Marvel’s movies and TV shows could already fill hours, if not days and weeks, of your time. Yet, in order to know the full stories behind the Avengers, the Guardians, and the Spider-Men, you really need to go back to their comic-book origins. Now, that’s a time-suck. And a money-suck, too. Don’t fret, dear reader; thanks to the magical powers of Amazon, the past six months’ worth of collected editions are currently on sale for the Kindle—which also means they’re also readable on the ComiXology app, for those who don’t have Kindles—for just 99 cents each. This makes it possible to catch up on everything you need to know for about 20 bucks. Here’s a handy guide for snagging all the books you’ll need to catch up on all of Marvel’s myriad superheroes.
Two different takes on Marvel’s premiere movie franchise, in advance of this month’s Avengers: Infinity War. The first is a modern retelling of the source material behind the next movie, with an increased focus on fun and weirdness (oh hai, space trucker!). The second is arguably the most critically acclaimed release from Marvel in the past decade and focuses on an experiment by the Vision to (literally) build himself a family. That experiment goes wrong in ways that will break your heart and is the kind of story that would never even be attempted by Marvel Studios, which is just one more reason why this comics collection is a must-read.
What to read: The Defenders Vol. 1: Diamonds Are Forever
This recently completed series was actually the first time the Netflix lineup of characters got together as the Defenders in the comic books, but it proved to be worth the wait—and far more enjoyable than the TV show. That it’s written by Brian Michael Bendis—co-creator of Jessica Jones and the man responsible for reviving Luke Cage and bringing him back to prominence more than a decade ago—is just the icing on a cake where the main filling happens to be Iron Fist Isn’t Annoying. We think you know what we’re saying.
These two books offer much different takes on the wall-crawling superhero. While Spider-Men II is a team-up between Peter Parker and Miles Morales, the alternate universe Spider-Man now living in the regular Marvel Universe—you’ll meet him onscreen in December’s Spider-Man: Into the Spider-Verse animated movie—Peter Parker: The Spectacular Spider-Man focuses on a fun, relatively straightforward adventure that manages to make Parker into an enjoyable loser as an adult for the first time in … ever?
Guardians of the Galaxy
What to read: All-New Guardians of the Galaxy Vol. 1: Communication Breakdown, All-New Guardians of the Galaxy Vol. 2: Riders in the Sky, All-New Guardians of the Galaxy Vol. 3: Infinity Quest, and Rocket Vol. 1: The Blue River Score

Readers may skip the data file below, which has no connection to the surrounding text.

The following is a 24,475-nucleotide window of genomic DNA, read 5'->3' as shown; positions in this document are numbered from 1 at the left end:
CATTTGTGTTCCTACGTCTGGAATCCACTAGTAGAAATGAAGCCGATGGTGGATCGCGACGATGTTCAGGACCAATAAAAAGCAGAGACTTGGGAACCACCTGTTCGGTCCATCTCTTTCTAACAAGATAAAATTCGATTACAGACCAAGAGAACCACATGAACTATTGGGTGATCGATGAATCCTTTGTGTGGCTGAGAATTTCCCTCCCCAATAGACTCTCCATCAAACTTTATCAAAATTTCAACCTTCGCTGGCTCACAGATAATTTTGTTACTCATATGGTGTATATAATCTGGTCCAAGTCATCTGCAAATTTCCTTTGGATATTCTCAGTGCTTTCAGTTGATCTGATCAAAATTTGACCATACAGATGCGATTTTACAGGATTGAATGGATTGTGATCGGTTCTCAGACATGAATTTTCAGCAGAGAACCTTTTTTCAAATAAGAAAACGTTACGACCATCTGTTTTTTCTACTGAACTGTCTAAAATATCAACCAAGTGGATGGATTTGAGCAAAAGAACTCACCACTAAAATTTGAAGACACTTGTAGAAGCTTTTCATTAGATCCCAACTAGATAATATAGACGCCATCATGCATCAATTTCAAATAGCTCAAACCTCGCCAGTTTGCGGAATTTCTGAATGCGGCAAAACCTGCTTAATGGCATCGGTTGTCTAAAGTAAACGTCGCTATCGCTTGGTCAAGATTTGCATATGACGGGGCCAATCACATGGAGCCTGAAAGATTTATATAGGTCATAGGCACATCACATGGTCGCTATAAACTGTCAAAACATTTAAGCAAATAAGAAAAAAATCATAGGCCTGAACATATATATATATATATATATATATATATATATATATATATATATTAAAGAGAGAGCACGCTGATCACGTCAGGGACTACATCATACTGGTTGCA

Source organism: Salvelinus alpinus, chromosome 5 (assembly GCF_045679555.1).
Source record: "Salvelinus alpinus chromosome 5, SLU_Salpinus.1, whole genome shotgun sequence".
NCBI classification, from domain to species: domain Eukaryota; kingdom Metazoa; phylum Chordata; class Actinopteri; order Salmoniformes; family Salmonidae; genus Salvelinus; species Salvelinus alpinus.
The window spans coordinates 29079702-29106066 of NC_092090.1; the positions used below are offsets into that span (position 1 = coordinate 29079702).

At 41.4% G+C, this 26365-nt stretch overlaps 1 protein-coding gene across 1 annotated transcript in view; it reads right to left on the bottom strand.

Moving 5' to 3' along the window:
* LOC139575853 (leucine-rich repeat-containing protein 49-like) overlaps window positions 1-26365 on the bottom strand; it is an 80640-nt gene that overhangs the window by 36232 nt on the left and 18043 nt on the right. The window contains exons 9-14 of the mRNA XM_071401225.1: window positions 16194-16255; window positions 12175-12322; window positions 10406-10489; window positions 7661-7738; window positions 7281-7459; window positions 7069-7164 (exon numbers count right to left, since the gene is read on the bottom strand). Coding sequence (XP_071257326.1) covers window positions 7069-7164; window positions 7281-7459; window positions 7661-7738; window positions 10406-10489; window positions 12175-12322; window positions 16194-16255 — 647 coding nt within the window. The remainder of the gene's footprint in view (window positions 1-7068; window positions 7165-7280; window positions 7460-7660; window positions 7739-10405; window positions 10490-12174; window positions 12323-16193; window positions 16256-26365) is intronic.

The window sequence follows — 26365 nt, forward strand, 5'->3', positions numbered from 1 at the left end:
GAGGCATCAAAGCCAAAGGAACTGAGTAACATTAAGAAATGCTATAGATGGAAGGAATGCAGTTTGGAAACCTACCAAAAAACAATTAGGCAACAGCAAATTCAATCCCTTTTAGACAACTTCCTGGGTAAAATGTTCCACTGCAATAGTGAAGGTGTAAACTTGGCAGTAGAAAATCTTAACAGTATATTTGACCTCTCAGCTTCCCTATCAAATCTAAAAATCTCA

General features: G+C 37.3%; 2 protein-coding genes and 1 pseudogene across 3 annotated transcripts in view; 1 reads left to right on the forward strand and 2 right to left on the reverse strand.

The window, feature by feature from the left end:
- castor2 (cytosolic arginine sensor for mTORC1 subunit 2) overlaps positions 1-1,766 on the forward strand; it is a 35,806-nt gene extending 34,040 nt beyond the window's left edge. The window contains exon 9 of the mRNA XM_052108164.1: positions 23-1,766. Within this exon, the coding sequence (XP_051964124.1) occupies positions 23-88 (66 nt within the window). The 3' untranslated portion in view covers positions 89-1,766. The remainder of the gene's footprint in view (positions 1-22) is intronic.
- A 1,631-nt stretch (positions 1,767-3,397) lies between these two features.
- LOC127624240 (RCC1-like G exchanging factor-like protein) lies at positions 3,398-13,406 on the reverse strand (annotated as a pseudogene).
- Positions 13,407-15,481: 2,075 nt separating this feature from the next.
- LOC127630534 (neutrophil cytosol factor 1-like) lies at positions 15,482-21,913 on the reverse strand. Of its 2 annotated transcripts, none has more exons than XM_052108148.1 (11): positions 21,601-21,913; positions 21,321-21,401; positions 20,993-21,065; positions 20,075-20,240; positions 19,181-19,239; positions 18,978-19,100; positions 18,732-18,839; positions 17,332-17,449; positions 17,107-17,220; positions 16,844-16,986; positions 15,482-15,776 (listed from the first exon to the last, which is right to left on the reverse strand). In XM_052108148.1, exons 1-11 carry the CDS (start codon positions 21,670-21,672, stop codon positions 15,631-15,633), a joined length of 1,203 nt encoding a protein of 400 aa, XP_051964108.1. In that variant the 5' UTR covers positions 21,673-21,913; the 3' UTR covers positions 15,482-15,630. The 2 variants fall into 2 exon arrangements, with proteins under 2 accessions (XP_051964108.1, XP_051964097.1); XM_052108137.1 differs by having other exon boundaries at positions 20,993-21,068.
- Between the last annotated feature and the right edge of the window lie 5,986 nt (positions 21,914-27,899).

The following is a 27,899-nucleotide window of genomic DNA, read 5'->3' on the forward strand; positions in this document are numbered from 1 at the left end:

The entirety of the most recent Guardians of the Galaxy comic offers up a take on the characters that doesn’t just match (and, arguably, surpass) their cinematic incarnations, but also a storyline that thematically ties it in to this summer’s big Avengers movie. (You do want to learn more about the Infinity Stones, don’t you?) While the Rocket collection doesn’t contribute to that storyline, it does show a different side of everyone’s favorite surly not-actually-a-raccoon thanks to a heist-gone-wrong story that has to be read to be believed.
If Thor: Ragnarok got you excited about the prospect of stories featuring a dry, maybe-a-little-dim Thor, a scheming Loki and and a glamorous and wonderful Hela, then congratulations: You’re describing Walter Simonson’s classic Thor comic book run. As a bonus, you’ll also get to meet Beta Ray Bill, who is a space horse man, and every bit as exciting as that sounds.
Yes, that’s a lot of comics for a TV show that nobody liked, but here’s a secret: The Inhumans can actually be kind of great, especially with this kind of comic book talent behind them. Once and Future Kings reveals the childhood of the ruling Inhumans Black Bolt and Maximus, while the Royals and Black Bolt series show what they’re up to these days. (Pro tip: Read Royals Vol. 1 first.) Where the TV show made its budgetary constraints all too clear, these are cosmic, imaginative and epic stores, told on the scale that the characters deserve—and a glimpse into what audiences could’ve seen.
What is undoubtedly the Marvel movie of the year probably left you wanting more, and these two collections—both written by MacArthur Fellow Ta-Nehisi Coates—deliver. In Avengers of the New World, T’Challa has to reckon with Wakanda’s past—and his own—as the gods who abandoned his homeland, and his wife, return. Meanwhile, in The Crew, T’Challa teams up with Luke Cage, Storm, and other heroes in an attempt to investigate the murder of a civil rights activist. Wondering where your new favorite superhero could go next? Here are the answers.
The past, present, and future of Marvel’s comic book universe are all covered in these three books, if you’re feeling like it’s time for a deeper dive. X-Men: Grand Design is the first of three volumes compressing the first 25 years of the franchise into one storyline, with Ed Piskor doing amazing work explaining (and tidying up) everything from the origins of the mutant species to the end of the original team’s 1960s comic book run. Generations sees the Marvel characters of today come face-to-face with their predecessors and learn about heroism in the process—a clichéd idea, but one treated well in the execution—and Marvel Legacy tees up the big storylines in this summer’s comic books, including the upcoming relaunch of the Avengers, the intergalactic future of the Black Panther, and what might be happening with those pesky Infinity Stones. (It also has brief primers for all the major Marvel characters, in case you wanted even more of a backgrounder on who everyone is, and how they differ from their onscreen versions.)